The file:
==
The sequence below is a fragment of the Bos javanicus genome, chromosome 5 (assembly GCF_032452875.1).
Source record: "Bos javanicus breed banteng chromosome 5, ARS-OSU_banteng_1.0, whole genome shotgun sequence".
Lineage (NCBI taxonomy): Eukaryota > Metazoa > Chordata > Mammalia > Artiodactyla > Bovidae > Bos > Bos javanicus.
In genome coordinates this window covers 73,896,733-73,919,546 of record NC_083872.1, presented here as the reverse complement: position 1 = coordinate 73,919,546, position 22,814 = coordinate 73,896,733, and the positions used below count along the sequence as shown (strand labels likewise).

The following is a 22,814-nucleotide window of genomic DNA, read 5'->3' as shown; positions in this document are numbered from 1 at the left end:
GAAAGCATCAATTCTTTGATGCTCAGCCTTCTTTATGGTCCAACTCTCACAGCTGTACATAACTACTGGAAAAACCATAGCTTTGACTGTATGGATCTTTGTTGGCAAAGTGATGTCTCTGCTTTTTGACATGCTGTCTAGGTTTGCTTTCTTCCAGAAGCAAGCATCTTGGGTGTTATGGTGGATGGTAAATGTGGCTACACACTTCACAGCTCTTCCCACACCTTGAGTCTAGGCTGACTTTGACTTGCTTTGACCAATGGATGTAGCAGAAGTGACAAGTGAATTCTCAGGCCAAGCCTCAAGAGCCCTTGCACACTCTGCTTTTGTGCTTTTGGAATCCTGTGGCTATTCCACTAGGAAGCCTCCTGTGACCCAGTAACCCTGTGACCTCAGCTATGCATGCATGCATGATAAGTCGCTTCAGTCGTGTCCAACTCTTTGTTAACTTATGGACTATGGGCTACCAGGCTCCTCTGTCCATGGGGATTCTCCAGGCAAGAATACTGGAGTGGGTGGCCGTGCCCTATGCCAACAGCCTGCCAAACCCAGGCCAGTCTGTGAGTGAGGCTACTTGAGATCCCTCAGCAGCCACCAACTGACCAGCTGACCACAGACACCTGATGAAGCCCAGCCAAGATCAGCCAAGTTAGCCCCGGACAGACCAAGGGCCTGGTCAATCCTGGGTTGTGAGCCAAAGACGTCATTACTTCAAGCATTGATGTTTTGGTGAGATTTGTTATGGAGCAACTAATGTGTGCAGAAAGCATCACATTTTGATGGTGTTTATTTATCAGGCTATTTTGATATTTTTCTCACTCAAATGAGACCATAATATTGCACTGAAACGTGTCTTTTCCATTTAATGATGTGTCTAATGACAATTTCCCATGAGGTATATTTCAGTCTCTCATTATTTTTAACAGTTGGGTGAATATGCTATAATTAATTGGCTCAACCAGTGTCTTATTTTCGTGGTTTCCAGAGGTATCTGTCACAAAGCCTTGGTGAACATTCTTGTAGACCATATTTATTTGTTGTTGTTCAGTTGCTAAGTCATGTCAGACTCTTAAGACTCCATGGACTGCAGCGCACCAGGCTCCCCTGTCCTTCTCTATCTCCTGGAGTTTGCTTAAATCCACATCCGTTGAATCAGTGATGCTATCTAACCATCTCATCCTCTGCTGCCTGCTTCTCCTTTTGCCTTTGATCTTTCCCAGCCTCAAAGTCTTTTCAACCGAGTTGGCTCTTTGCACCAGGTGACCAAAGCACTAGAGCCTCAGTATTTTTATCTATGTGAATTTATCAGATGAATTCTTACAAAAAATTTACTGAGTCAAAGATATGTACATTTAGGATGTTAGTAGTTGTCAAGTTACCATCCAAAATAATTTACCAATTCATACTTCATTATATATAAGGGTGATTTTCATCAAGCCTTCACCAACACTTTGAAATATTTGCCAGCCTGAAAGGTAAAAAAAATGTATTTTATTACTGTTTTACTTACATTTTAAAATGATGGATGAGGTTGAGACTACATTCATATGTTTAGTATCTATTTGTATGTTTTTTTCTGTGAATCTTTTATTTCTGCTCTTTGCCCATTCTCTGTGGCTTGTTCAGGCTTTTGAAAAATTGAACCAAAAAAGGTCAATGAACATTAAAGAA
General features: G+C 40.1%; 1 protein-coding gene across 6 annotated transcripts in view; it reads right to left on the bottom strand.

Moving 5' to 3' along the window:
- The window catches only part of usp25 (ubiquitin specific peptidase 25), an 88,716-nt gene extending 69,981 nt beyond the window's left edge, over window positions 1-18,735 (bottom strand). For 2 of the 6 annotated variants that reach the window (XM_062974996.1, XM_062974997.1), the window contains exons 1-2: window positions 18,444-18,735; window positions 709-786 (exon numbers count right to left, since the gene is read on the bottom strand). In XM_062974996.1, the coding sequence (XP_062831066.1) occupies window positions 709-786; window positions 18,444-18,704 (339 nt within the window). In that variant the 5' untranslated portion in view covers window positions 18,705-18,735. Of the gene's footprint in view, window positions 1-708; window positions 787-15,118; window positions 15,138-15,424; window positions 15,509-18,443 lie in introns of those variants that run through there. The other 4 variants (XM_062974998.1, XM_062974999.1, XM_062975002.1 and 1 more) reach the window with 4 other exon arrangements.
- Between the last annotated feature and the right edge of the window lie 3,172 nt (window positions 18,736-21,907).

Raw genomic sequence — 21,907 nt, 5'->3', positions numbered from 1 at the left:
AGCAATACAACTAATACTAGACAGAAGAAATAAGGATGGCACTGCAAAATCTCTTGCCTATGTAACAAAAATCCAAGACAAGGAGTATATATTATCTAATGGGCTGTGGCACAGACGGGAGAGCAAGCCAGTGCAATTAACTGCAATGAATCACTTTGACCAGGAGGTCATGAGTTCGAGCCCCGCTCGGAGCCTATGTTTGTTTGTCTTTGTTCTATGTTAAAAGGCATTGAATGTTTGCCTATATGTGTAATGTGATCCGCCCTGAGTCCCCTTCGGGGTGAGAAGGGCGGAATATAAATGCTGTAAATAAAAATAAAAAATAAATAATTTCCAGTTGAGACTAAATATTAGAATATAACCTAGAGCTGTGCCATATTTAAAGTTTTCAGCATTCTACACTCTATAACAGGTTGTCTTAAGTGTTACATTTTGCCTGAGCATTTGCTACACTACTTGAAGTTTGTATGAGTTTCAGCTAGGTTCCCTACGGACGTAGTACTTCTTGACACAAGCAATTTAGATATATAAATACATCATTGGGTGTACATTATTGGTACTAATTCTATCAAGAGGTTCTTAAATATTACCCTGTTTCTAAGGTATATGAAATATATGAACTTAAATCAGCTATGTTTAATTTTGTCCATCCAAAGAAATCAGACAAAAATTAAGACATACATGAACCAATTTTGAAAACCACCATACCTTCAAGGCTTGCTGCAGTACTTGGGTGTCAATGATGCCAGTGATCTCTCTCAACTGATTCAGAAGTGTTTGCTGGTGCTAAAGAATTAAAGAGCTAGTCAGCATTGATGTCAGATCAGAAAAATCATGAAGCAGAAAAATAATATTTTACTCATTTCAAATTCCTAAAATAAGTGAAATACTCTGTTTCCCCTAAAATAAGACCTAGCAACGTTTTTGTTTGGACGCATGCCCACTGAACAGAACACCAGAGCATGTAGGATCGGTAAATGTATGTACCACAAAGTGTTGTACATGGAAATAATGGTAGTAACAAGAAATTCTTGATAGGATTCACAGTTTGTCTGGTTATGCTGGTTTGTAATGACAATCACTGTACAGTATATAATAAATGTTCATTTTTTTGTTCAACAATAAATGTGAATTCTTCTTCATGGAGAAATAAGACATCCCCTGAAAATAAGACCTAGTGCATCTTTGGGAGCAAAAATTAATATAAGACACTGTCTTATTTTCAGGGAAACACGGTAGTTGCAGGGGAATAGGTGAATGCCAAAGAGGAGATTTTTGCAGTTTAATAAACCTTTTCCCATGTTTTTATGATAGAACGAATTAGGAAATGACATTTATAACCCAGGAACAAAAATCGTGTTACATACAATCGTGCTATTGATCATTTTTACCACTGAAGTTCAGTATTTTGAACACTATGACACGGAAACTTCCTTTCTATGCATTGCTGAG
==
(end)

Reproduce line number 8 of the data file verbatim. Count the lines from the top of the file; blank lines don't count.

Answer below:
Moving 5' to 3' along the window: